T-Rex 12-Hole Golf: How Dinosaurs Invented Golf
GOLF…AND…DINOSAURS, WE HEAR YOU ASK? DINOSAURS…AND…GOLF SURELY NOT!
Golf and dinosaurs: oh, come ON!
Whoa! Well, now, hold onto your horses just a bally minute there!
Although the world and his wife know full well that the modern version of golf originated in Scotland, everyone from the Romans, Chinese, Persians, English, French, and, heck, even the Dutch and Uncle Tom Cobley have piped up to claim they invented the original game.
Well, have we got news for that lot, or what?
In an incredible WORLD EXCLUSIVE, Tenby Dinosaur Park can reveal for the very first time that golf was first invented and played by…wait for it…dinosaurs, and later, wait for it again…by early Welsh Palaeolithic man.
Not only that: it was played first in the Pembrokeshire area, actually ON the very site of our new revamped twelve-hole course!!
Yep, that’s right! Absolutely amazing isn’t it?
At the Dinosaur Park here, we’ve seen the conclusive top-secret archaeological evidence that proves it beyond all reasonable doubt, evidence that, unfortunately, for legal reasons we cannot show anyone else. Ever.
To this day golf is one of the few ball games that does not require a standardized playing area and that’s a tradition that stretches right back to the very first dinosaur golf when, for obvious reasons, the likes of your brachiosaurus, your tyrannosaurus and your velociraptor played the game on a huge scale, using upturned trees for clubs, skulls and boulders for balls, and both volcanoes and craters for holes on makeshift courses which covered vast tracts of land.
Needless to say, the manicured putting green we’ve come to know and love didn’t exist then, and while dinosaurs originally played over 22 holes this was later standardised over the whole of Pangaea to 12 holes mainly in an attempt to lessen the inevitable cheating and fighting, bloodshed and death that marred so many of the early competitions, like the Tectonic Twenty Two-Hole Masters and the biggest dinosaur golf tournament of them all, the coveted Pangaea Open.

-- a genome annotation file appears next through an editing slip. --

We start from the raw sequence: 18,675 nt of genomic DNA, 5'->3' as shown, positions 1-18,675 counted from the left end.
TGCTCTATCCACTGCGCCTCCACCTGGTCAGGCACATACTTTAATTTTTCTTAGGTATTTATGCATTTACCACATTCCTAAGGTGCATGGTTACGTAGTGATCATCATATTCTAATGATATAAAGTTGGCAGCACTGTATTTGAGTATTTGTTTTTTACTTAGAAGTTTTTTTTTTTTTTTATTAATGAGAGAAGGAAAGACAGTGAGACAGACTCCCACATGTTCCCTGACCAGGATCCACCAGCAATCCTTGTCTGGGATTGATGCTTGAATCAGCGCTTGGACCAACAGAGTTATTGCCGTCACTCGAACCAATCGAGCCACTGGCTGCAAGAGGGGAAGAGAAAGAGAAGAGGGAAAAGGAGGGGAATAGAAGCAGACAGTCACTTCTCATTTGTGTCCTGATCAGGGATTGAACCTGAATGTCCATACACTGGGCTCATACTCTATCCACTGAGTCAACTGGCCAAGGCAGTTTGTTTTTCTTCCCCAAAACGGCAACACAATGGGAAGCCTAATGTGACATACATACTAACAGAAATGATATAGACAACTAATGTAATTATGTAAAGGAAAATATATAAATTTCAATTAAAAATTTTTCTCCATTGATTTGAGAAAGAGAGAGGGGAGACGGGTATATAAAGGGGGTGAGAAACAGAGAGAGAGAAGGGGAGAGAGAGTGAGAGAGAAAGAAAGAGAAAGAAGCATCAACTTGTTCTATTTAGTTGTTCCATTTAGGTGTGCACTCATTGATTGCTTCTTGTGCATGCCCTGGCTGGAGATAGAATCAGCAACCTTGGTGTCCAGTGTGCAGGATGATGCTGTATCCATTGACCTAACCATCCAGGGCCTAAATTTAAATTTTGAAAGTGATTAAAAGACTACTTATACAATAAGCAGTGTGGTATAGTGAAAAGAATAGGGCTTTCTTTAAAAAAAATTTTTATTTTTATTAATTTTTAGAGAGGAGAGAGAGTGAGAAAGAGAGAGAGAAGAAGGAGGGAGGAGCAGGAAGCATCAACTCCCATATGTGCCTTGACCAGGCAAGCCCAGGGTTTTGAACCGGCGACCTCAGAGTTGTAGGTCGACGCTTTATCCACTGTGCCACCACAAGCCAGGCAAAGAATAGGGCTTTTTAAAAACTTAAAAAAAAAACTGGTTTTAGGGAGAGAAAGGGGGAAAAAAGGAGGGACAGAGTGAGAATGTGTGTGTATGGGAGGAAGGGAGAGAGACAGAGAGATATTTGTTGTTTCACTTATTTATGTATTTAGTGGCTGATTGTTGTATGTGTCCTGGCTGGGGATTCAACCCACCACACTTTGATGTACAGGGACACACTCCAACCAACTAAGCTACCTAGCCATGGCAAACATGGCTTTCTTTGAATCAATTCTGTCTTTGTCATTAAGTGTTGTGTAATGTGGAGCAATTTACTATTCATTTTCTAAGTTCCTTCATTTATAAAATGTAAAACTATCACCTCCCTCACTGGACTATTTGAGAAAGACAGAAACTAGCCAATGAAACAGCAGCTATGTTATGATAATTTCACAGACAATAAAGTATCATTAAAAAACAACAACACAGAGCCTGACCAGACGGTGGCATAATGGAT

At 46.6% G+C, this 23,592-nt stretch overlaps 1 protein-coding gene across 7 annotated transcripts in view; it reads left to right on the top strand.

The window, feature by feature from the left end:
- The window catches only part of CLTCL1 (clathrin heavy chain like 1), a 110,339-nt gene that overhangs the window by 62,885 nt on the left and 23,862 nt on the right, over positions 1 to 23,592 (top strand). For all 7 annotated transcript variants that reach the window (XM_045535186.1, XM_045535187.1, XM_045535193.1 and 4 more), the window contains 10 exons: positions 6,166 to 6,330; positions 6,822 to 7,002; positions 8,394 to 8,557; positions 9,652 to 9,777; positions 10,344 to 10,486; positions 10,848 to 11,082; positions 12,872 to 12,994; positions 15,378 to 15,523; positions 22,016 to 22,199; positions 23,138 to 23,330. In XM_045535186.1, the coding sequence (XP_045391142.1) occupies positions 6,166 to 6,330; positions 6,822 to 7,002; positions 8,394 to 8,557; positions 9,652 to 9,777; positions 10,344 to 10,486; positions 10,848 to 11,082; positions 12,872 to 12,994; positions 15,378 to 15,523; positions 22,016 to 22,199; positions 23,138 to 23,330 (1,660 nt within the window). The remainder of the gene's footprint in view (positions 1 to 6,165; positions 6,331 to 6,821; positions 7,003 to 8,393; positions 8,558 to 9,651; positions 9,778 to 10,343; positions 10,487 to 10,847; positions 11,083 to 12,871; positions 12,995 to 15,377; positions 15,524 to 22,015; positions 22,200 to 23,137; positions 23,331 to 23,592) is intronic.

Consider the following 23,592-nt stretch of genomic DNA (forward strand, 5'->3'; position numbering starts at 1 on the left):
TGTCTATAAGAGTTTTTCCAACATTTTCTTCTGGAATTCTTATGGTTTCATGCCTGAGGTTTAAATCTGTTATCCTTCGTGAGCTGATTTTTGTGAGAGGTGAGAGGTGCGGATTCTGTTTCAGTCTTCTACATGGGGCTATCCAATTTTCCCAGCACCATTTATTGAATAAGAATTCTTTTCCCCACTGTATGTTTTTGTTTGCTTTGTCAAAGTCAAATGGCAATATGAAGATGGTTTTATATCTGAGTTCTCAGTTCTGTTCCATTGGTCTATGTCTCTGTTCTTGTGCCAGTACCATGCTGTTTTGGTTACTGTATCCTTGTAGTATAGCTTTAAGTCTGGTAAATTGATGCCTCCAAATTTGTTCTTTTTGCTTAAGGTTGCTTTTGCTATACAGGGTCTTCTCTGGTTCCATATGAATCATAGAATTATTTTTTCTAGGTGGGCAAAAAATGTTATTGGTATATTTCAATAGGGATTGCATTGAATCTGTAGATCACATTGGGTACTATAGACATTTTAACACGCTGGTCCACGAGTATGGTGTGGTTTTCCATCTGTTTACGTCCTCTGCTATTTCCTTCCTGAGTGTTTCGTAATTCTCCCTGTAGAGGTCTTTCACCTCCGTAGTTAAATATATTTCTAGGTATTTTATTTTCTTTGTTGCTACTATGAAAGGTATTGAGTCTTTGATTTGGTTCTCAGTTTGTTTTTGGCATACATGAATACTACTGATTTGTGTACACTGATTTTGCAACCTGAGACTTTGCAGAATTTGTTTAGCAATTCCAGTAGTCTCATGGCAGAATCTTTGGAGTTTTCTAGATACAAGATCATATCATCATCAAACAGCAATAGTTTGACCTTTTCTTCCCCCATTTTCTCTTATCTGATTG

This is why we’ve deliberately made our all-new improved course, a 12-hole course (rather than 9 or 18) to celebrate not only the authentic dinosaur golf tradition and the 66 millionth anniversary of the last ever Pangaea Open (abandoned due to bad weather), but also the fact that ancient Palaeolithic ancestors of Rory McIlroy and Tiger Woods are reported to have also played on this very site over 25,000 years ago.
So, expert or beginner, while being watched by our current batch of always-hungry dinosaurs can you hold your nerve on our challenging and historic T-Rex Twelve Hole course?
And, just as a suggestion, after you’ve played, have you got the brass neck to go and see all those silly local Pembrokeshire historians (who are always gassing on about the Flemings this, the Vikings that, the Normans this, Henry VII that; oh yes, and, of course, did you know Lord Nelson and Lady Hamilton once visited Milford Haven, blah, blah, blah) and tell ‘em all about the amazing discoveries Tenby Dinosaur Park have made about ancient dinosaur golf, you know, proper history, not all that flapdoodle they’re forever banging on about?
Just don’t get carried away and repeat what some nincompoops have been saying lately: that dinosaurs played golf against aliens, which is, of course, absolutely ridiculous, far fetched and just plain silly.
So there you have it: Tenby Dinosaur Park’s T-Rex Twelve Hole Golf (try saying that after 3 bottles of Fanta), bringing golf and dinosaurs together once again, on the very spot where it all began, all those millions of years ago.
Ahhh! Warms the very cockle of your heart, doesn’t it?
Every time we go, I love watching my 4 year old’s face when he stumbles upon another 'sneaky dinosaur,' during our walk throught the Woodland Trail, like it’s the first time he’s seen them (we’ve visitied quite a few times now). It honestly makes my heart swell to the size of a T-Rex.Han Dyer